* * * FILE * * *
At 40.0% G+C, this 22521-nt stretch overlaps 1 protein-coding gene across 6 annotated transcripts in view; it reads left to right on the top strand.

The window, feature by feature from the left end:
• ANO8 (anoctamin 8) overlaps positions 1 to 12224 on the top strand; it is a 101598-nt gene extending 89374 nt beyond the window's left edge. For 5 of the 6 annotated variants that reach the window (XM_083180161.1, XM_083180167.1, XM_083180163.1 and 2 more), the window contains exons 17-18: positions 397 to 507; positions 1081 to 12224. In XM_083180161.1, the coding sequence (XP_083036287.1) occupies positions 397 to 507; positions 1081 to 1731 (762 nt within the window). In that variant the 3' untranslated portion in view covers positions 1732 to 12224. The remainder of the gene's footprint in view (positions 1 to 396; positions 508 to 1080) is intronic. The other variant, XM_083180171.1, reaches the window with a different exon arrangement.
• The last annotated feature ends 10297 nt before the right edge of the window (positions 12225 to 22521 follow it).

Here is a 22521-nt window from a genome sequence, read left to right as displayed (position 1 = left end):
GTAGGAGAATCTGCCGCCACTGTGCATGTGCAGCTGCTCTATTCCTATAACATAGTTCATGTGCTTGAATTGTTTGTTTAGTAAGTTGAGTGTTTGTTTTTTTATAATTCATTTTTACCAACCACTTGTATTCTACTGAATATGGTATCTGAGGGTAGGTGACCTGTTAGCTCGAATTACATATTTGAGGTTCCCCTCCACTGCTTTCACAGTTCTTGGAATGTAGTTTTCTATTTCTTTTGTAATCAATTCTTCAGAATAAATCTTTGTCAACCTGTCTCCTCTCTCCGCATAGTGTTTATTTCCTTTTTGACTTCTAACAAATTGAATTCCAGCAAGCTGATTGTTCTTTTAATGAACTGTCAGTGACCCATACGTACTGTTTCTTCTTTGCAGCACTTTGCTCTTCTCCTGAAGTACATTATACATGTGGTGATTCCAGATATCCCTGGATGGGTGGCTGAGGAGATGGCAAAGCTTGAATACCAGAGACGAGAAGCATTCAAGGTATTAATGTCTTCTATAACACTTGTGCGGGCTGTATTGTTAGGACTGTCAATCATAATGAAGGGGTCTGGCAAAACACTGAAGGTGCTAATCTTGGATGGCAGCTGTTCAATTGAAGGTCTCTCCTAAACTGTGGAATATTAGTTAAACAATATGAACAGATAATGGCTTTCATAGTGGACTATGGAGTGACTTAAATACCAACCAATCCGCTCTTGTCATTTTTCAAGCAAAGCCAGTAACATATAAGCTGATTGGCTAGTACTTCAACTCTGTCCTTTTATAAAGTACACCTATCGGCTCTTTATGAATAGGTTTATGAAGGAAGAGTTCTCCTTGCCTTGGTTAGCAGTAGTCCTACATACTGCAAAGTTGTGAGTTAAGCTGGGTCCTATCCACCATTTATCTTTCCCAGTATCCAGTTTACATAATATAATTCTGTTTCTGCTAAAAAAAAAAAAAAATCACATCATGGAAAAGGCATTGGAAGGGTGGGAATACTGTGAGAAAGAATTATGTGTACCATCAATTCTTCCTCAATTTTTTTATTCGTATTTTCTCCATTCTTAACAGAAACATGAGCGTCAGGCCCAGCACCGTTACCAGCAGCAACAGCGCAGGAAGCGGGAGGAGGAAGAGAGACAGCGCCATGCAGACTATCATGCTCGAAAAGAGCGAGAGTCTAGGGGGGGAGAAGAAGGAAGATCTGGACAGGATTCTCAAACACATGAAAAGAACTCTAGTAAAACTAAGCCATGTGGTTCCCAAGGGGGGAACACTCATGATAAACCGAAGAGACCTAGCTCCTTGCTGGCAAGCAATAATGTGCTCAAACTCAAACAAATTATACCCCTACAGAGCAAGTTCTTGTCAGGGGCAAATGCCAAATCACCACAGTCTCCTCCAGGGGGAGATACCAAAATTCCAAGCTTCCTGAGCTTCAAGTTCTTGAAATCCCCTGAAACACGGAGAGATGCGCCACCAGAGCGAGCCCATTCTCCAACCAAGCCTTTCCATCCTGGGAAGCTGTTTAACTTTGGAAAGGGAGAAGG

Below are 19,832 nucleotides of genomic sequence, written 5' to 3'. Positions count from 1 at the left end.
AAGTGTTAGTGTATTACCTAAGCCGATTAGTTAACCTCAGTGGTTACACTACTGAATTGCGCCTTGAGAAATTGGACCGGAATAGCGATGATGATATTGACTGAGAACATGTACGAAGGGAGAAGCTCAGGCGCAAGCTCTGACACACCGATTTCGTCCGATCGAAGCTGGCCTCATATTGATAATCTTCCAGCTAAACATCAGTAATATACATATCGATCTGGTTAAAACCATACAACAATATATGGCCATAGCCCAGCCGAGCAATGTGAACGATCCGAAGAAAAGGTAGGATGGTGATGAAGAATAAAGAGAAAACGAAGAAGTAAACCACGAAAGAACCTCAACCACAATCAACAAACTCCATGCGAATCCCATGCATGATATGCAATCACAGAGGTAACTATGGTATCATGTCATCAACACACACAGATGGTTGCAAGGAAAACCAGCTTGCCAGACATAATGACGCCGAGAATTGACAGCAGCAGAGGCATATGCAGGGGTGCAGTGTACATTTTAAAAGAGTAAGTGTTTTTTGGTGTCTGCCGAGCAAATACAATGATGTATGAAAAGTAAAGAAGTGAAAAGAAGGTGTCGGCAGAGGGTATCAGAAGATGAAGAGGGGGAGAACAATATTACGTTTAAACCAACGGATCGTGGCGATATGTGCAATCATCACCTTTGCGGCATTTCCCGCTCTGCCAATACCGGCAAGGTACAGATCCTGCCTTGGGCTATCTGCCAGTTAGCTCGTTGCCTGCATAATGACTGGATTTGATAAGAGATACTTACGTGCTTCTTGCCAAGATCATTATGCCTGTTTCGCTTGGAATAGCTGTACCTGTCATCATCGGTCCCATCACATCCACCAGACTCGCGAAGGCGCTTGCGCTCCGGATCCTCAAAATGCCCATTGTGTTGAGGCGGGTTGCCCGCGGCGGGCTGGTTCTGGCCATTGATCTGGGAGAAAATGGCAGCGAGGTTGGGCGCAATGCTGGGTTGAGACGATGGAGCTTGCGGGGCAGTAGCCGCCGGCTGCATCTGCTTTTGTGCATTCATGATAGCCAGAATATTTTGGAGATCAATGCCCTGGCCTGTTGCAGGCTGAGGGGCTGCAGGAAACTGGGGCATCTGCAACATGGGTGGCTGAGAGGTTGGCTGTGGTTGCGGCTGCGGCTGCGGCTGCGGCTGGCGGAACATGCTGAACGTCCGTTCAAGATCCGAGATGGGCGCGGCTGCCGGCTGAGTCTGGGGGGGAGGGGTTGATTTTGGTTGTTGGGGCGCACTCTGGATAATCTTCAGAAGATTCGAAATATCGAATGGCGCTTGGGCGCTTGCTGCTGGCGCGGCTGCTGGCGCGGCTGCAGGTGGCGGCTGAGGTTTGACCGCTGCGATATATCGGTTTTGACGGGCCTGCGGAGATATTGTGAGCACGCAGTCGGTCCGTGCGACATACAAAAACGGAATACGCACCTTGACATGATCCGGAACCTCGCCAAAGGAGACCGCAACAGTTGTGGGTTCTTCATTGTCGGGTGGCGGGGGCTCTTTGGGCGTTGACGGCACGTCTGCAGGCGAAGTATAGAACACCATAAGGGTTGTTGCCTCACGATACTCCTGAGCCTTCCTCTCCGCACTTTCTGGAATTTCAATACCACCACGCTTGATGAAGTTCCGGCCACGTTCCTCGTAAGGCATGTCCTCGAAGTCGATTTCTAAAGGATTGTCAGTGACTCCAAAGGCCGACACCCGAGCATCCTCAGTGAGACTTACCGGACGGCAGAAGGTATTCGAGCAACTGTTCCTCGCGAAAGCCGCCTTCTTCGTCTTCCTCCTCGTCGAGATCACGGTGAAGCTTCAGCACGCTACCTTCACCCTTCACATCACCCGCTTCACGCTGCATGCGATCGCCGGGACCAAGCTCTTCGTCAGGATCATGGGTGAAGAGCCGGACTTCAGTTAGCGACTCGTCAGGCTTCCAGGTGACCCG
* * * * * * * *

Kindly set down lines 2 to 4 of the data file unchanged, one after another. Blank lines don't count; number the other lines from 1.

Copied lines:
The window, feature by feature from the left end:
• ANO8 (anoctamin 8) overlaps positions 1 to 12224 on the top strand; it is a 101598-nt gene extending 89374 nt beyond the window's left edge. For 5 of the 6 annotated variants that reach the window (XM_083180161.1, XM_083180167.1, XM_083180163.1 and 2 more), the window contains exons 17-18: positions 397 to 507; positions 1081 to 12224. In XM_083180161.1, the coding sequence (XP_083036287.1) occupies positions 397 to 507; positions 1081 to 1731 (762 nt within the window). In that variant the 3' untranslated portion in view covers positions 1732 to 12224. The remainder of the gene's footprint in view (positions 1 to 396; positions 508 to 1080) is intronic. The other variant, XM_083180171.1, reaches the window with a different exon arrangement.
• The last annotated feature ends 10297 nt before the right edge of the window (positions 12225 to 22521 follow it).